by rubber tubing, a short glass tube filled with cottonand the solution is then weighed. The
amount of solid in solution is determined in an appropriate
manner, most simply (if allowable) by evaporation on the
water-bath, and drying, if necessary, at a slightly higher
attached,

wool

to act as a filter

temperature.
When the temperature of experiment is fairly high, it may
be necessary to warm the pipette first before withdrawing the
otherwise solid may separate out in the pipette.
Instead of an ordinary pipette, one may also use a graduated
This has the advantage
pipette like that shown in Fig. 101.

solution

that

it

allows

different

of the

determination of the density of the

same

time.

marks on the

scale,

solutions at the

The volume
is

first

of the tube, up to
filling with

determined by

PRACTICAL PHYSICAL CHEMISTRY

34

water at a

known temperature, and weighing

the lower end

of the pipette, below the stop-cock d, being dried by means


When used for withdrawing
of filter-paper.
solution, the pipette

tube

e,

filled

stop-cock

is

furnished with the

with cotton-wool.

filter

The tube with

attached at the upper end of the

is

pipette, solution

on the scale

is

sucked up

until the

meniscus

is then closed, the


stop-cock
level of liquid read off, and the stop-cock d then
The tube e is detached, and the end of
closed.
is

and dried. The cap c is


and the weight of the solution

the pipette cleaned

placed in position,
determined.

The

solution

is

then transferred to

a vessel for analysis, the pipette being washed


out with water.
If solid has separated out in
the pipette, fill the lower end of the pipette with
water, stand the pipette in water,

stop-cock
Fig. ioi.

and open the

the cap c being kept on.

The

heavier

solution will pass downwards, while water will


into the pipette

up
Determine

pass

Experiment.
from io up

d,

and dissolve the

solid.

the Solubility of Potassium Chloride

to

5o

up a thermostat, furnished with a Foote regulator (p. 75),


and regulate the temperature so as to be at about 5-8, the
Fit

variations of temperature being not greater than o-i.

In the

solubility tube (Fig. 100)

place a quantity of finely poiodered


potassium chloride and water, and after fitting it with a stirrer,
place it in the thermostat so that it is immersed up to the level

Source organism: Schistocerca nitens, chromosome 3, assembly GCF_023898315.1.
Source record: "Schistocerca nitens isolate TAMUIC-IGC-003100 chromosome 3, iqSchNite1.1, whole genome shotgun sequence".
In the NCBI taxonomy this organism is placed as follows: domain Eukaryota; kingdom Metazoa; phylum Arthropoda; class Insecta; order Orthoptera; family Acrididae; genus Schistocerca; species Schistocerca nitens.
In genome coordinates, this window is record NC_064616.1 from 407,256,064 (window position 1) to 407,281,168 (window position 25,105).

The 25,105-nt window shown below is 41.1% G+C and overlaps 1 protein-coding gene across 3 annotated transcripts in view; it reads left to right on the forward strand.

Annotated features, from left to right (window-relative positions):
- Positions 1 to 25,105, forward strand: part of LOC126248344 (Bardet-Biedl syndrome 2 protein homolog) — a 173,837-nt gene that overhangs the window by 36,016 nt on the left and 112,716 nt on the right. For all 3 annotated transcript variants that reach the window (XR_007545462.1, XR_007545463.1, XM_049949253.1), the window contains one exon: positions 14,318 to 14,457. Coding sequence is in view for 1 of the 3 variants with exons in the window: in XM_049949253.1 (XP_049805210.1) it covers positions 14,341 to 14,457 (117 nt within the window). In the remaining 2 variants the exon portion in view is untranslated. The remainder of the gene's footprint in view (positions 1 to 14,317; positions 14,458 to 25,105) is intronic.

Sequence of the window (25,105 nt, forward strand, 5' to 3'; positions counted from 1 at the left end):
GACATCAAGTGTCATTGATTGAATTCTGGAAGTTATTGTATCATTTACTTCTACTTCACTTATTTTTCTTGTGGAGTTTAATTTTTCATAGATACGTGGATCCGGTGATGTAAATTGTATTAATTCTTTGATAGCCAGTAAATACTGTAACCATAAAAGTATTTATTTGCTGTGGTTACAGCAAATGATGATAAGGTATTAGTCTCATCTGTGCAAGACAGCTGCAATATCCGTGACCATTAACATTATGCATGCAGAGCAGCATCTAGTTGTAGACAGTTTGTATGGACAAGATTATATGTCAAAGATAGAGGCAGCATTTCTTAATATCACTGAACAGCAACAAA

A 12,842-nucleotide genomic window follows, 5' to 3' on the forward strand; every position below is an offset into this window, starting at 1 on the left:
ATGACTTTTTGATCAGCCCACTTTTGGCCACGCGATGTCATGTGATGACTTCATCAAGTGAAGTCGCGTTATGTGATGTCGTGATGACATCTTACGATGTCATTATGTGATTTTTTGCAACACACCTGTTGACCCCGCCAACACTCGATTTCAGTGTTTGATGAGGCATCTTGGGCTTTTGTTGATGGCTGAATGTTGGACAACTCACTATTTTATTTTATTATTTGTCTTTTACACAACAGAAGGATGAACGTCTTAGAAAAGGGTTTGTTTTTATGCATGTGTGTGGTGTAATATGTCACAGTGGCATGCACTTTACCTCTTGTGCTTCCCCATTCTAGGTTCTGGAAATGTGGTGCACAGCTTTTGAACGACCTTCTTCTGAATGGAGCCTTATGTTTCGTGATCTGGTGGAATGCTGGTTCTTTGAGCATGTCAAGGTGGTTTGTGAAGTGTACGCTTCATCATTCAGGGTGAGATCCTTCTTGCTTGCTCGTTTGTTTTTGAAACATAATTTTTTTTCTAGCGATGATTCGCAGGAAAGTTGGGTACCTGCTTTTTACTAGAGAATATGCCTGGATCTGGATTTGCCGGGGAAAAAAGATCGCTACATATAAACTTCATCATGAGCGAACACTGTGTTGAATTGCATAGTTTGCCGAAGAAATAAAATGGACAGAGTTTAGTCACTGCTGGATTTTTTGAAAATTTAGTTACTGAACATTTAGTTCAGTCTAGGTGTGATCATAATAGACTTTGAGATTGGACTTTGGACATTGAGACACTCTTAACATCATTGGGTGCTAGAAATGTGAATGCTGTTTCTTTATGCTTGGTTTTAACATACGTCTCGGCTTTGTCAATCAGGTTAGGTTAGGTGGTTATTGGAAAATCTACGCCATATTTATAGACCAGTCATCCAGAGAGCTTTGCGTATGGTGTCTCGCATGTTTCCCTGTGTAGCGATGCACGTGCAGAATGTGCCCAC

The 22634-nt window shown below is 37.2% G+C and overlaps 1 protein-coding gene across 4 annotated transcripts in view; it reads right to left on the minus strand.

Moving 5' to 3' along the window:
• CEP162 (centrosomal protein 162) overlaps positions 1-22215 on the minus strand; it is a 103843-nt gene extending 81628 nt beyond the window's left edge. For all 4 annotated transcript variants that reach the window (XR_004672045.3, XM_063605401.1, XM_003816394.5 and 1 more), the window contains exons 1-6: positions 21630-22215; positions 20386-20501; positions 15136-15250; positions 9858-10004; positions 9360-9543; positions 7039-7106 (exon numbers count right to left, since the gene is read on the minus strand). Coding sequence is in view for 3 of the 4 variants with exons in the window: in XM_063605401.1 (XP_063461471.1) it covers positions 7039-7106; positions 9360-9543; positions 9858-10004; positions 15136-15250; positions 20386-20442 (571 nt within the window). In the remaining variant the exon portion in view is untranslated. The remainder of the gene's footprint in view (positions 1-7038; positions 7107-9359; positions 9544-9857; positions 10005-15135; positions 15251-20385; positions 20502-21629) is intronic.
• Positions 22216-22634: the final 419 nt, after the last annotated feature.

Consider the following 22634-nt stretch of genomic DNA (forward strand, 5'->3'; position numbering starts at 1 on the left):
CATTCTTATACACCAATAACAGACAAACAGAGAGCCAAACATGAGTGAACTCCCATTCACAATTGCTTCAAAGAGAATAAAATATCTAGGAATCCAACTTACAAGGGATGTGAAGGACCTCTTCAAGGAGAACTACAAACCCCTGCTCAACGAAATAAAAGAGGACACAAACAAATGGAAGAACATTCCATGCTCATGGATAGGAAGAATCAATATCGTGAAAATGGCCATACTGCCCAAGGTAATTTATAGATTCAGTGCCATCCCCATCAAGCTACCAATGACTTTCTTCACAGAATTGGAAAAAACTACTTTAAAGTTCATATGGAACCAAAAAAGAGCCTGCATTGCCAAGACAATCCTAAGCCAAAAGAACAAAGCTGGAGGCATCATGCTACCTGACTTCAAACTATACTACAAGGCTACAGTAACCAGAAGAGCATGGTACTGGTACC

The solid and solution should now be stirred for


and
a quantity of the solution removed as described
2-3 hours,
above, weighed, and evaporated to dryness. To the solution
in the tube add a further quantity of finely powdered potassium
chloride, and allow the stirring to continue for another period
of the cork.

of

1-2

hours.

Again

determine the composition of the

DETERMINATION OF SOLUBILITY
solution.

the

that

If this

agrees with the former determination,

saturation was complete in the

first

305
it

shows

period of 2-3
greater in the

amount of dissolved solid is


stirring must be continued for some time
with
addition, if necessary, of more potassium chloride,
longer,
until the concentration of the solution becomes constant.
This
hours

but

if

the

second case, the

gives the solubility at the particular temperature of the experiment, and should be controlled by a second, independent

determination.
Express the solubility as grams of salt to 100
grams of water.
Having determined the solubility at a temperature between
5 and 8, raise the temperature of the thermostat by 5 or io,

and make another determination of the

solubility at this higher


Make further determinations at intervals of not
temperature.
more than io, up to 5o-55. At the higher temperatures, the
Foote regulator must be replaced by a gas thermo-regulator
(p.

72).

Instead

of

making two

determinations at each

temperature, as mentioned above, the first series of determinations can be controlled by approaching saturation from the side

of super-saturation,

i.e.

by allowing the solution

to cool

from a higher temperature while in contact with the


solid phase must be present.

solid.

down
The

The results are then plotted in rectangular co-ordinates,


the temperatures being plotted as abscissas, and the solubility
Draw a